It’s 2004 and Arnold Schwarzenegger, then governor of California in the US, has just pulled up at the University of California, Davis’s (UC Davis) new hydrogen station in a fuel cell car. It’s the first publicly accessible station in California and Schwarzenegger refuels the hydrogen-powered car becoming the first member of the general public to use it. Declaring “this starts a new era for clean California transportation”, Schwarzenegger then signed an executive order to create a hydrogen transportation network throughout California by 2010 – a ‘hydrogen highway’.
Whilst California has very much been the frontrunner for hydrogen station and fuel cell electric vehicle (FCEV) deployments, today that ‘hydrogen highway’ just stretches outside of the sunshine state and into the wider nation, with some stations available in Canada too. According to the US Department of Energy, there are 51 hydrogen refuelling stations open to the public in the US today, the majority of which are in California, and five stations open to the public in Canada. Hydrogen mobility is in its beginning stages, but North America has big plans for this market.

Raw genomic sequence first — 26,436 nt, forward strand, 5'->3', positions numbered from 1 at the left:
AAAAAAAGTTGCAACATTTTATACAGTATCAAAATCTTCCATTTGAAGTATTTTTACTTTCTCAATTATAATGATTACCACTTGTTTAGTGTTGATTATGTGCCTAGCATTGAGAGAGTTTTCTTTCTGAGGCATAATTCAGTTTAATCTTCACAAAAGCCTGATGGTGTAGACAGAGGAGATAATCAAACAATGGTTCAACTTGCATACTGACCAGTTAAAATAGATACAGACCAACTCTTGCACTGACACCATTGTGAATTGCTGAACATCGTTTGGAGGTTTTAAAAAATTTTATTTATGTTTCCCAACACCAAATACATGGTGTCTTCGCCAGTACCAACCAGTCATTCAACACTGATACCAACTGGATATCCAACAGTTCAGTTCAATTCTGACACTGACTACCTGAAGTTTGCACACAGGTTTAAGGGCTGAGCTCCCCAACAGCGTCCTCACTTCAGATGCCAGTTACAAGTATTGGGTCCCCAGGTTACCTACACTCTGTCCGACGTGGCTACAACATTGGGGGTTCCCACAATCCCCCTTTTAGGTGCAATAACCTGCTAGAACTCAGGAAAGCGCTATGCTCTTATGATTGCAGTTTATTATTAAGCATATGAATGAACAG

Road Map to a US Hydrogen Economy sets out plans for 150,000 light and heavy-duty fuel cell electric vehicles (FCEVs) and 1,000 hydrogen stations by 2025, increasing to 1.2 million FCEVs and 4,300 stations by 2030. Two decades later (2050), the report envisions that three out of ten vehicles on the road are FCEVs, and the hydrogen economy represents 68 million metric tons of hydrogen consumed every year.
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